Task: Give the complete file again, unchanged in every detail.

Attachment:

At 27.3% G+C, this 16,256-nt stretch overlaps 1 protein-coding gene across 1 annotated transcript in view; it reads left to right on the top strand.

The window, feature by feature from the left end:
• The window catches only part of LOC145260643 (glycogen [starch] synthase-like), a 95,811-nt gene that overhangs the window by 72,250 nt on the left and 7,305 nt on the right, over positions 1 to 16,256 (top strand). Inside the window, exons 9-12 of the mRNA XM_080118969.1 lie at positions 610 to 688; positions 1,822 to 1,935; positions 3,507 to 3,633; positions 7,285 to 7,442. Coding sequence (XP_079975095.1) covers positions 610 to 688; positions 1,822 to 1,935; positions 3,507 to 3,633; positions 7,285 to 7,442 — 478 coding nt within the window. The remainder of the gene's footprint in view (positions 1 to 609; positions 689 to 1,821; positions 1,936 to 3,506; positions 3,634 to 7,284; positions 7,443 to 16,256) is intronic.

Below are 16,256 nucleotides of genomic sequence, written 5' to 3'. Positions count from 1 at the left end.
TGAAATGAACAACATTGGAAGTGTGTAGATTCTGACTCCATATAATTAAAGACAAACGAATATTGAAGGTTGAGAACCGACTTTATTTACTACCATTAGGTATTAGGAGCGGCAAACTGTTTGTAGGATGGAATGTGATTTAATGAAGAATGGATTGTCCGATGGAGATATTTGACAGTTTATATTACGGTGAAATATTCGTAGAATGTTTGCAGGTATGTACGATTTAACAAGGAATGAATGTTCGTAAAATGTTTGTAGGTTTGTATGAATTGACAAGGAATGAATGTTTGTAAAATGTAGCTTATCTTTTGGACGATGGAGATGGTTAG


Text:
At 27.3% G+C, this 16,256-nt stretch overlaps 1 protein-coding gene across 1 annotated transcript in view; it reads left to right on the top strand.

The window, feature by feature from the left end:
• The window catches only part of LOC145260643 (glycogen [starch] synthase-like), a 95,811-nt gene that overhangs the window by 72,250 nt on the left and 7,305 nt on the right, over positions 1 to 16,256 (top strand). Inside the window, exons 9-12 of the mRNA XM_080118969.1 lie at positions 610 to 688; positions 1,822 to 1,935; positions 3,507 to 3,633; positions 7,285 to 7,442. Coding sequence (XP_079975095.1) covers positions 610 to 688; positions 1,822 to 1,935; positions 3,507 to 3,633; positions 7,285 to 7,442 — 478 coding nt within the window. The remainder of the gene's footprint in view (positions 1 to 609; positions 689 to 1,821; positions 1,936 to 3,506; positions 3,634 to 7,284; positions 7,443 to 16,256) is intronic.

Below are 16,256 nucleotides of genomic sequence, written 5' to 3'. Positions count from 1 at the left end.
TGAAATGAACAACATTGGAAGTGTGTAGATTCTGACTCCATATAATTAAAGACAAACGAATATTGAAGGTTGAGAACCGACTTTATTTACTACCATTAGGTATTAGGAGCGGCAAACTGTTTGTAGGATGGAATGTGATTTAATGAAGAATGGATTGTCCGATGGAGATATTTGACAGTTTATATTACGGTGAAATATTCGTAGAATGTTTGCAGGTATGTACGATTTAACAAGGAATGAATGTTCGTAAAATGTTTGTAGGTTTGTATGAATTGACAAGGAATGAATGTTTGTAAAATGTAGCTTATCTTTTGGACGATGGAGATGGTTAG